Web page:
Summary: A lot happened in the Peelle Lab this year, most of it good. Hoping to stay the course in the coming year.
The end of the year is a convenient reminder to reflect on where we've been, and where we are going, both personally and scientifically. Following up on last year's "year in review", here's where we are at this year.
All told, a lot happened this past year, including:
- Published 9 peer-reviewed papers
- Wrote 12 blog posts
- ...3 of which were also published at The Winnower
- Had 3 new grant submissions scored (one potentially in the fundable range)
- Hired 3 new research assistants
- Ran a bunch of behavioral participants
- Ran ~80 MRI participants
- Ran our first online studies
- Published two papers with stimuli available online (Ward et al. 2016, Lee et al. 2016)
- Our only fMRI paper published this year (Lee et al. 2016) includes unthresholded statistical maps on NeuroVault
- Helped organize 1 conference (as program committee chair)
- Attended 5 conferences
- Gave 3 conference talks (and 1 poster...that, for the first time, included Bayes Factors)
- Gave 3 non-conference talks
- Reviewed ~27 manuscripts
- Started as an action editor for Language, Cognition and Neuroscience and NeuroImage.
- Moved from non-tenure-track to tenure track at the medical school
Thoughts on things we did
Progress is always slow but I'm happy with how the lab is doing. We are certainly doing more open science than a year ago and our new projects continue in this direction. I'll be happy if we stay the course in 2017.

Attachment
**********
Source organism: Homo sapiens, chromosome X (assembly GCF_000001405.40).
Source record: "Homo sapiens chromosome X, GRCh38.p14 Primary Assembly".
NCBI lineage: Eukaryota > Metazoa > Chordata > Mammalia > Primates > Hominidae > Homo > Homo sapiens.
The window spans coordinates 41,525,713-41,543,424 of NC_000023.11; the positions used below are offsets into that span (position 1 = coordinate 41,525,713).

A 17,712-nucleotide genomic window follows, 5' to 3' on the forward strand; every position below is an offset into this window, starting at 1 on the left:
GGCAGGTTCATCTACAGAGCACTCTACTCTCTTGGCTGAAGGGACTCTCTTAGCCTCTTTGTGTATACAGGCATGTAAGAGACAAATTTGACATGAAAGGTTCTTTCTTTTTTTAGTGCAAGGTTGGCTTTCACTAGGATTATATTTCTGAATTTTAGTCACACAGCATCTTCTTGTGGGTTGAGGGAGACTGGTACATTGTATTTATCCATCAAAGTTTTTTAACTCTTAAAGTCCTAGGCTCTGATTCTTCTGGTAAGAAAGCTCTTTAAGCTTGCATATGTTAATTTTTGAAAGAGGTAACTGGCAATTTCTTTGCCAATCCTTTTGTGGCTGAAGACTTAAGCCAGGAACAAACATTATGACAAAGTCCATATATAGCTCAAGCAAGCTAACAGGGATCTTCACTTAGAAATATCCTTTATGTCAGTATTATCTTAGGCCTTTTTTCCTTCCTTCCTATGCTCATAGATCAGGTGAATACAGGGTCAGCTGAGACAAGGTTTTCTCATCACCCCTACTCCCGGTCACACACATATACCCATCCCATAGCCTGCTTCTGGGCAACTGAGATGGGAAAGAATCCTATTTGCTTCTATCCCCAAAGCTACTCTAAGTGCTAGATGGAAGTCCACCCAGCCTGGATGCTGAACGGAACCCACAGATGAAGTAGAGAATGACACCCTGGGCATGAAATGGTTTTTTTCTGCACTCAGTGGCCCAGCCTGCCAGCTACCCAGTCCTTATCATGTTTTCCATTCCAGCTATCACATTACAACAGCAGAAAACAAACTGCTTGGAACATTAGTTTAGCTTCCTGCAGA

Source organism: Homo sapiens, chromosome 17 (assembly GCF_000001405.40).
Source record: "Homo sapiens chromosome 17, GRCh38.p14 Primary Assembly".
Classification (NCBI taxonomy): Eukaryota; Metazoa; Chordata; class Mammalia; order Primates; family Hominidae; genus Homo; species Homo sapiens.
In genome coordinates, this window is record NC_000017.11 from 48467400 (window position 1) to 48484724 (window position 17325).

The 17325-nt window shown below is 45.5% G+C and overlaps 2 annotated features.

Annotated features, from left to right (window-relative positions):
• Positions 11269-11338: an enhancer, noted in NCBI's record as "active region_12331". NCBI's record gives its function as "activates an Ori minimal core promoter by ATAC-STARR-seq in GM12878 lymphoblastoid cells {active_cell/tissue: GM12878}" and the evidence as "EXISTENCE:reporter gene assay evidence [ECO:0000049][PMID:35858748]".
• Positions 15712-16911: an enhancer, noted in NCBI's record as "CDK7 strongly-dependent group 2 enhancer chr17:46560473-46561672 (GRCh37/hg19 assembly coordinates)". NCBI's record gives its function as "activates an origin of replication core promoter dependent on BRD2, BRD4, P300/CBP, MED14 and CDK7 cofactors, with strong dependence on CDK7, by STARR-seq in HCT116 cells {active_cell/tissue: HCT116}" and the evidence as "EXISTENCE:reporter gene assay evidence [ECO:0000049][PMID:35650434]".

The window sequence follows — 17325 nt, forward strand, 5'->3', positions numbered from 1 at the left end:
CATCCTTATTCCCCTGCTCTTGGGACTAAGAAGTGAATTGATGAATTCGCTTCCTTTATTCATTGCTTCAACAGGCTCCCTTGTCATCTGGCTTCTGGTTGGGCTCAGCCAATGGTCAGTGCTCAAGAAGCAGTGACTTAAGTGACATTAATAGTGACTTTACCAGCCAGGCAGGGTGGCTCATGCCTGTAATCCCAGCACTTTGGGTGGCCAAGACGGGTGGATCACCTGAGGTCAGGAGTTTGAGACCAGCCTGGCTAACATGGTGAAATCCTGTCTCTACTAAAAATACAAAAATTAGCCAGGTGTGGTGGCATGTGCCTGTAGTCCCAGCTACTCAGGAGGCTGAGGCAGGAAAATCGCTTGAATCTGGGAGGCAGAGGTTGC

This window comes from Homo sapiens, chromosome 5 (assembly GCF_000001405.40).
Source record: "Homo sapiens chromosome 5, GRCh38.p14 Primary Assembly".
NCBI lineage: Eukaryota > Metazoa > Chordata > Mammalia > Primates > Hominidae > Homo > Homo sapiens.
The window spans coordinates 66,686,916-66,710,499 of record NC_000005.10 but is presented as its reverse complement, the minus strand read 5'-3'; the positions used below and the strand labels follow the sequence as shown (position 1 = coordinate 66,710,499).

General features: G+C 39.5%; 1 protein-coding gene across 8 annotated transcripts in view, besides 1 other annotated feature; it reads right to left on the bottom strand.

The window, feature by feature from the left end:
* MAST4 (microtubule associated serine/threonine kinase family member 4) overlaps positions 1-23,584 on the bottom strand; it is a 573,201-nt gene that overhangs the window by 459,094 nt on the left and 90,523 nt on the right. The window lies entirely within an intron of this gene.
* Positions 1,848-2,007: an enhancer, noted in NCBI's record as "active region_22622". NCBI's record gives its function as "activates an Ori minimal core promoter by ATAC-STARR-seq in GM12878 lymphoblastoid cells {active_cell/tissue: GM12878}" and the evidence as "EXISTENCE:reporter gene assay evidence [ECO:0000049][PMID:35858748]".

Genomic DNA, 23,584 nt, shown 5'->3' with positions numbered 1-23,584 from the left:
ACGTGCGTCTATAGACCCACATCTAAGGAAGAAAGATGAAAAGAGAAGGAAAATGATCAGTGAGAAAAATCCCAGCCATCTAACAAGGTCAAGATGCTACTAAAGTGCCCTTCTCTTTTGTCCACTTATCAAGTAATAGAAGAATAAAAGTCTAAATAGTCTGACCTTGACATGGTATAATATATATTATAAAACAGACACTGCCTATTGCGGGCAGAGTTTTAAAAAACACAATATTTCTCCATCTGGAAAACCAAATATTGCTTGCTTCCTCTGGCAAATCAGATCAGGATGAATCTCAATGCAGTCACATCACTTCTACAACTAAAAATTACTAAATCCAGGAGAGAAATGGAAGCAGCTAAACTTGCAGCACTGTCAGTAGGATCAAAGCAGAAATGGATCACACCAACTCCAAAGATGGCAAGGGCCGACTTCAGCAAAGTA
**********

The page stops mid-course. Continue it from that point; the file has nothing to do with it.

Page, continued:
Oh but we need more Bayesian modeling/statistics.
Thoughts on things we did not do
We are nearly done collecting data on an MRI/behavioral study that has taken longer than planned to finish (surprise, surprise). I hope we'll be able to start analyzing these data over the coming year.
I'm also optimistic that we will (finally) have a relatively stable processing pipeline for MRI images up and running, which would be fantastic.
New Year's resolutions
Well gosh, I'm just going to copy last year's, because those are good, and still accurate of our focus:
- Make a conscious effort to focus more on slow science (and be ok with what may be a real or perceived reduction in quantity of research).
- As an author, continue moving towards making all of our materials, data, and analyses publicly available, and to use the best statistical methods to address the question at hand (not merely the most convenient). Hey, I even made a manuscript checklist that we're using to help.
- As a reviewer or editor, be more intentional about encouraging other authors to do the same, and to strive for scientific excellence (rather than adequacy).
and let me add:
- Check my email less often (yes you heard me correctly)
Here's to a scientifically productive and happy 2017!
Lee YS, Min NE, Wingfield A, Grossman M, Peelle JE (2016) Acoustic richness modulates the neural networks supporting intelligible speech processing. Hearing Research 333:108–117. doi:10.1016/j.heares.2015.12.008
Ward CM, Rogers CS, Van Engen KJ, Peelle JE (2016) Effects of age, acoustic challenge, and verbal working memory on recall of narrative speech. Experimental Aging Research 42:126–144. doi:10.1080/0361073X.2016.1108785